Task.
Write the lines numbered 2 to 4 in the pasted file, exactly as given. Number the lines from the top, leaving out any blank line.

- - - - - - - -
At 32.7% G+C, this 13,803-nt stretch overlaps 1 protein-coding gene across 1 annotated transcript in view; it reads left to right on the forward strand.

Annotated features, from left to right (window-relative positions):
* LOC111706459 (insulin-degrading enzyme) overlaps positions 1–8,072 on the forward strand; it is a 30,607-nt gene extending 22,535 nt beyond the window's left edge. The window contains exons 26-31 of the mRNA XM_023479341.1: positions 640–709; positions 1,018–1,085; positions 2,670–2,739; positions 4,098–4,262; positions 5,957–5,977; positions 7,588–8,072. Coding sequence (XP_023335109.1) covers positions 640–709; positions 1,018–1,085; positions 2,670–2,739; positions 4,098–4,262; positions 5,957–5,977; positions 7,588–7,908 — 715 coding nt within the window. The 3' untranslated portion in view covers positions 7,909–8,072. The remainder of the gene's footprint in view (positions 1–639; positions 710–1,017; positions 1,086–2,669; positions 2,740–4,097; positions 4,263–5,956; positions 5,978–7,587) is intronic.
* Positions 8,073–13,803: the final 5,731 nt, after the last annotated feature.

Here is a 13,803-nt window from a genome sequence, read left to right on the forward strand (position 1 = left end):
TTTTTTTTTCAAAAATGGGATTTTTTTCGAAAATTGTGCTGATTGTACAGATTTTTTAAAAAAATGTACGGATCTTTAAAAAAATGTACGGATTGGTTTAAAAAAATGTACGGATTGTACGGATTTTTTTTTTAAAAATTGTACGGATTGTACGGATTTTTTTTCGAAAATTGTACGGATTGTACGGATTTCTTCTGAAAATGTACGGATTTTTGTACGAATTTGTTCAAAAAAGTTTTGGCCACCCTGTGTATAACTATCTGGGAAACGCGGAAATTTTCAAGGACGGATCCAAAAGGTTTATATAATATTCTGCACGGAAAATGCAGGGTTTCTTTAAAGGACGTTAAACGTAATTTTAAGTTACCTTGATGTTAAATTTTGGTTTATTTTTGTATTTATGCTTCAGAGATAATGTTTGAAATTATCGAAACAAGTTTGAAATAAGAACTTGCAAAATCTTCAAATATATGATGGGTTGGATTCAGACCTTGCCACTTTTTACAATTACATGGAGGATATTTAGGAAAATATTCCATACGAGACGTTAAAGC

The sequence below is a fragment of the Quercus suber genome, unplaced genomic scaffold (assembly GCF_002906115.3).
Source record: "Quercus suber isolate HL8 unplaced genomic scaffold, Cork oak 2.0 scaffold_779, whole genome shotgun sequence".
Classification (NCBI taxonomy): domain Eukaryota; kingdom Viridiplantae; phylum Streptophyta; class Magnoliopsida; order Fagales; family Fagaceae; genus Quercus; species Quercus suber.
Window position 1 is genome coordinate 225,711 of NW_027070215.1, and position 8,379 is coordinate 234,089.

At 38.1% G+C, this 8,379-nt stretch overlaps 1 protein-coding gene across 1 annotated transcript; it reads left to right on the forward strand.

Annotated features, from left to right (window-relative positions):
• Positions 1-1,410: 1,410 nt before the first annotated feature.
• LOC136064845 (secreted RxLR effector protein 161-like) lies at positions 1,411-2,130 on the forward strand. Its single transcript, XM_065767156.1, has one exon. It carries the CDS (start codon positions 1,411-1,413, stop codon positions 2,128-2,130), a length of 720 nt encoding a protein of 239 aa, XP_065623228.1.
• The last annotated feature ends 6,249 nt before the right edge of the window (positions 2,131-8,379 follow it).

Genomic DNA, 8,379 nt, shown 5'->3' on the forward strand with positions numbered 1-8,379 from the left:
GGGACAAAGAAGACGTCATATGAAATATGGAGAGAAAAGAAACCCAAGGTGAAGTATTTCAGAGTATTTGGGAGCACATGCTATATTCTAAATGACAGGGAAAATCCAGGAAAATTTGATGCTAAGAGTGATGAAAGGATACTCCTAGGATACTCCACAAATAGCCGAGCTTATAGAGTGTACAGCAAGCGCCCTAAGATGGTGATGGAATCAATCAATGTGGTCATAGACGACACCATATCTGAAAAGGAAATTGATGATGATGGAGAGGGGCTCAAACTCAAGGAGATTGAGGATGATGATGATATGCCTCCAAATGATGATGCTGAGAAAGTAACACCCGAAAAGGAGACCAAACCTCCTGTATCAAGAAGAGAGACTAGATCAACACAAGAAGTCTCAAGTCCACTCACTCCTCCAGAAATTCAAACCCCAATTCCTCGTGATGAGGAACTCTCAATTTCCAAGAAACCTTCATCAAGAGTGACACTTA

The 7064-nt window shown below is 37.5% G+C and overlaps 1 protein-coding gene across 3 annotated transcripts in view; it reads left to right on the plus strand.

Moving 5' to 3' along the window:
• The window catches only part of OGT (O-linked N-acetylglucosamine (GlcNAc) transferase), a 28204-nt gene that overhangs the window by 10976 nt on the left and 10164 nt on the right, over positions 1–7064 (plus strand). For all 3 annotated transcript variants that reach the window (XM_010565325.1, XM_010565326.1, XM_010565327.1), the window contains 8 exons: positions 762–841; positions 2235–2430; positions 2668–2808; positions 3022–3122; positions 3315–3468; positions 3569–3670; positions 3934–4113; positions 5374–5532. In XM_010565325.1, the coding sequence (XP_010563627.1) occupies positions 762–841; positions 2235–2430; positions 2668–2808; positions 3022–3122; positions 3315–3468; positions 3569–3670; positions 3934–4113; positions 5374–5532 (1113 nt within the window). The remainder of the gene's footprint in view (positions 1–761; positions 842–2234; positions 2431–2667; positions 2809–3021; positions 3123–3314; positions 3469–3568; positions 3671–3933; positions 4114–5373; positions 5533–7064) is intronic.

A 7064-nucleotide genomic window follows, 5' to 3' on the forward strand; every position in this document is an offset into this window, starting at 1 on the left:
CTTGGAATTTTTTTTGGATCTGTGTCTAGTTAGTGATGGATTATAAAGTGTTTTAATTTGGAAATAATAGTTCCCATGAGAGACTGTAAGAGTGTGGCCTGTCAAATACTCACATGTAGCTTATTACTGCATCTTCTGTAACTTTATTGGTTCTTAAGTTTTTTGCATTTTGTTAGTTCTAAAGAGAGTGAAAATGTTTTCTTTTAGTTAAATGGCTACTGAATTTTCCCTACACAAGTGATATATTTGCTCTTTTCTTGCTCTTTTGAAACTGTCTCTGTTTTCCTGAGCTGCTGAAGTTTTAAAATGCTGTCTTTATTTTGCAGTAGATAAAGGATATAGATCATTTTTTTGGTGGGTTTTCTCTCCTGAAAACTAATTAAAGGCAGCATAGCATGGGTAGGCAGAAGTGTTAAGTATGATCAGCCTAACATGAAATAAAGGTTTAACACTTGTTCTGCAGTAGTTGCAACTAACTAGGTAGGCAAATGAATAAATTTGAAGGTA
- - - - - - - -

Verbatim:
Annotated features, from left to right (window-relative positions):
* LOC111706459 (insulin-degrading enzyme) overlaps positions 1–8,072 on the forward strand; it is a 30,607-nt gene extending 22,535 nt beyond the window's left edge. The window contains exons 26-31 of the mRNA XM_023479341.1: positions 640–709; positions 1,018–1,085; positions 2,670–2,739; positions 4,098–4,262; positions 5,957–5,977; positions 7,588–8,072. Coding sequence (XP_023335109.1) covers positions 640–709; positions 1,018–1,085; positions 2,670–2,739; positions 4,098–4,262; positions 5,957–5,977; positions 7,588–7,908 — 715 coding nt within the window. The 3' untranslated portion in view covers positions 7,909–8,072. The remainder of the gene's footprint in view (positions 1–639; positions 710–1,017; positions 1,086–2,669; positions 2,740–4,097; positions 4,263–5,956; positions 5,978–7,587) is intronic.
* Positions 8,073–13,803: the final 5,731 nt, after the last annotated feature.